We have heard a lot about the scams perpetrated by for-profit colleges that led students to believe that their careers would take off with a degree they could provide. For having over-hyped the expected payoff from earning a degree, those schools were declared fraudulent and the debts that students had accumulated were wiped out by our kindly Uncle Sam.
But are educational scams limited to the remaining for-profit colleges and institutes?
In this Minding the Campus article, Hans Bader shows us that they are not. In particular, he focuses on a recent Wall Street Journal article about Columbia University’s master’s degree in film. It costs a ton and students are lured in with expectations that they will become famous filmmakers after learning from the brilliant faculty. The truth, however, is far different.
The WSJ article quotes James Stoteraux, a student in Columbia’s program: “There were 55 students in my incoming class at Columbia’s MFA Film program. Only 4 of us ever managed to make a career out of it. And of those 4, one guy dropped out the first semester. Funny enough he’s the most successful one having co-directed Avengers Endgame.”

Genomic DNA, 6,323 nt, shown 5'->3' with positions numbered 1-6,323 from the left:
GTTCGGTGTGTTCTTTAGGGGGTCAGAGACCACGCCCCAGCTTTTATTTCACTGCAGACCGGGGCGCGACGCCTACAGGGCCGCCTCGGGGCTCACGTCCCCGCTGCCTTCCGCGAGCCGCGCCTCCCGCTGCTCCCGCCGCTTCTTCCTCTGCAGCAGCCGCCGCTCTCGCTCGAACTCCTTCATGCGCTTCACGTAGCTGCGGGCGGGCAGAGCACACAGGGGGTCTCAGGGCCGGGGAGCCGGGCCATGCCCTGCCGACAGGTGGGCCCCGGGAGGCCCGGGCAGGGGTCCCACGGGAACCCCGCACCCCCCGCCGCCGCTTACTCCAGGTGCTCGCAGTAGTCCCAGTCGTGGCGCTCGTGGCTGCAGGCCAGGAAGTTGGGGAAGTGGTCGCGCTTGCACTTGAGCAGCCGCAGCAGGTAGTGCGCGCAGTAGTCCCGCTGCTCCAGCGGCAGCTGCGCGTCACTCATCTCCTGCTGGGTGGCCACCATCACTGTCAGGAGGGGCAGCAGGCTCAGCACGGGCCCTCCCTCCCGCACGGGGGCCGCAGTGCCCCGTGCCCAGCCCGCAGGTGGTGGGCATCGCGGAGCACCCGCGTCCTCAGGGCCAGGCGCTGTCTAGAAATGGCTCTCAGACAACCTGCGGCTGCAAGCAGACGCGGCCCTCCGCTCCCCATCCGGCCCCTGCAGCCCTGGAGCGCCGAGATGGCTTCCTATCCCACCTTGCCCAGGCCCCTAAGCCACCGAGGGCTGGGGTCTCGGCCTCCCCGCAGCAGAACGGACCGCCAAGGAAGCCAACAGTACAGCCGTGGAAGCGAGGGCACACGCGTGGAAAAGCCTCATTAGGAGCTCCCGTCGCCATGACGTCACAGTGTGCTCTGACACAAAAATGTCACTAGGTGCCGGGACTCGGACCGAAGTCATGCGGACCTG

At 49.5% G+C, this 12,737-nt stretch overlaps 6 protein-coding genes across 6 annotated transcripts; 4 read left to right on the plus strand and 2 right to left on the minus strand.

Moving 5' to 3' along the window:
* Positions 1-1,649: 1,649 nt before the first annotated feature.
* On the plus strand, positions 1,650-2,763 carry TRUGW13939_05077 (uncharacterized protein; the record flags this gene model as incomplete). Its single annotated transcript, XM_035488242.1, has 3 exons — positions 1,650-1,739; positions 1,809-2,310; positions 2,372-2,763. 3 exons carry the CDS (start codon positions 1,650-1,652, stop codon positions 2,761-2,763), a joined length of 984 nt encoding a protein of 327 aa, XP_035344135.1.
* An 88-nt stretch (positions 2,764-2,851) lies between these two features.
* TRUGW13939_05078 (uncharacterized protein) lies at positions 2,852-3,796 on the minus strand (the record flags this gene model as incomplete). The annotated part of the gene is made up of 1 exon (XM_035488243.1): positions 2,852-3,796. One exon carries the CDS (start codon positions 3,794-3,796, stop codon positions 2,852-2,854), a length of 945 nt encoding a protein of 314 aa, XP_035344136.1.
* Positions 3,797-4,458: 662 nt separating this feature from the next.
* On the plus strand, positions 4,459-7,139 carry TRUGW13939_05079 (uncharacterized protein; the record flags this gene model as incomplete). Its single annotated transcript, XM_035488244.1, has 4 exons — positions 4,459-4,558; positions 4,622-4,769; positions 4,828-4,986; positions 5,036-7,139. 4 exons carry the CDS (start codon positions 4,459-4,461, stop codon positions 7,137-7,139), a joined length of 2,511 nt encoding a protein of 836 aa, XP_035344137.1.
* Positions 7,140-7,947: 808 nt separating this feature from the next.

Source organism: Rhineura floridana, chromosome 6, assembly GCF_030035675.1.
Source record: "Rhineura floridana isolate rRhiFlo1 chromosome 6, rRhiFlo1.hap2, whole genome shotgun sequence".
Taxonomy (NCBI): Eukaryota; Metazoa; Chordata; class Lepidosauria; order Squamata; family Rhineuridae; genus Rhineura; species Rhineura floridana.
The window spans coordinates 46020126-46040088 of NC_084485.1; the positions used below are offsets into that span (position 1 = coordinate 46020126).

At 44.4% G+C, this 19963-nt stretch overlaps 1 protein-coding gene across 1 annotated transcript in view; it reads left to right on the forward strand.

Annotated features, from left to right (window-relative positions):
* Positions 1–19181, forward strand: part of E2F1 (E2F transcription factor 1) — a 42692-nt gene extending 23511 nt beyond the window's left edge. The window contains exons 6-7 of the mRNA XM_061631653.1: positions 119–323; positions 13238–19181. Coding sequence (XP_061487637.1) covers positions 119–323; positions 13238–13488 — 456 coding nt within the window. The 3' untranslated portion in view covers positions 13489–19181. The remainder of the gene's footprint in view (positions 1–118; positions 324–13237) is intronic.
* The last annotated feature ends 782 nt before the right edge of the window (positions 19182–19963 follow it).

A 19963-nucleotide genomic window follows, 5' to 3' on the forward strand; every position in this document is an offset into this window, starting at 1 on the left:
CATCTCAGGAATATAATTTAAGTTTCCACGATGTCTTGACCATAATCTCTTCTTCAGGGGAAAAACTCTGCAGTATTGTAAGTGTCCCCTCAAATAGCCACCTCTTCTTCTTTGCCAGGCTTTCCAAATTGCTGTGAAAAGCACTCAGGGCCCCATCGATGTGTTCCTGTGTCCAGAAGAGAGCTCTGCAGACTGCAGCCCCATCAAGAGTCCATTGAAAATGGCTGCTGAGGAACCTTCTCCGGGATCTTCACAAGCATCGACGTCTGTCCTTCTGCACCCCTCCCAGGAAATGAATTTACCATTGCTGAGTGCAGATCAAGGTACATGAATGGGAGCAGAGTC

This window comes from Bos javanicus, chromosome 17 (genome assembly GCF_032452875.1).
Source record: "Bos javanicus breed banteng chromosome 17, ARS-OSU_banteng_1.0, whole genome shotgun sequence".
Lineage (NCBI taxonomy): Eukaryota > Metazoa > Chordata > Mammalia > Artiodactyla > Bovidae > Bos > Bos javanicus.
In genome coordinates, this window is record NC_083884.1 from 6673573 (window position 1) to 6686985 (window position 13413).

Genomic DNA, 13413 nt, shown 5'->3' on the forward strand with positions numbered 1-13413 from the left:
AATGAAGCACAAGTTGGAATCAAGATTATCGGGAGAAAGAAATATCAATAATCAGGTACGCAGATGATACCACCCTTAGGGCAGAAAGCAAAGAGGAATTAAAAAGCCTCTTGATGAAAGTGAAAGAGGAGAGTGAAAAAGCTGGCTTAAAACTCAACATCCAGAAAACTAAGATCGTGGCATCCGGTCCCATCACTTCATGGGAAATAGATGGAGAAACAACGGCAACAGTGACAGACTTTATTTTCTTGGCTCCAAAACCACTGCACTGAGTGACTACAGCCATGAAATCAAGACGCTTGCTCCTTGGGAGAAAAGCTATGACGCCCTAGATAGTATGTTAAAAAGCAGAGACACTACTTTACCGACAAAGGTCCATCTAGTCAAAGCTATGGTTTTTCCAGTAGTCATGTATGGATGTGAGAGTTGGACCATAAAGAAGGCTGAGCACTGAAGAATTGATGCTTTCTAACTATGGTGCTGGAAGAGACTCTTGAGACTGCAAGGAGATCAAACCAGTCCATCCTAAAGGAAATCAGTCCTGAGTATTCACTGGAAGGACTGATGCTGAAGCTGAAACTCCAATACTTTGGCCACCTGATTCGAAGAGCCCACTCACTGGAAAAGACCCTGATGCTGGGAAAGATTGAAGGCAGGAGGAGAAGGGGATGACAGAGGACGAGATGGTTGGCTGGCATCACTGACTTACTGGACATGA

And what about the faculty? Stoteraux again: “During my 2nd year I suspected that the school wasn’t providing a launching pad to a career — most of the instructors were struggling to establish a career themselves & many weren’t even much more experienced than their students. A 4th yr student taught our cinematography class.”
Bader points out that programs like this one can flourish only because of easy federal loans and the likelihood that some or all of the debt that students run up will eventually be dumped on the taxpayers through “generous” political-repayment rules.
The partial solution to this problem is to make the colleges and universities responsible for repaying student debts if they default. The pull-it-out-by-the-roots solution is to get the federal government out of the business of college lending. All such financing should be done by people or institutions that stand to lose their own money from bad decisions.
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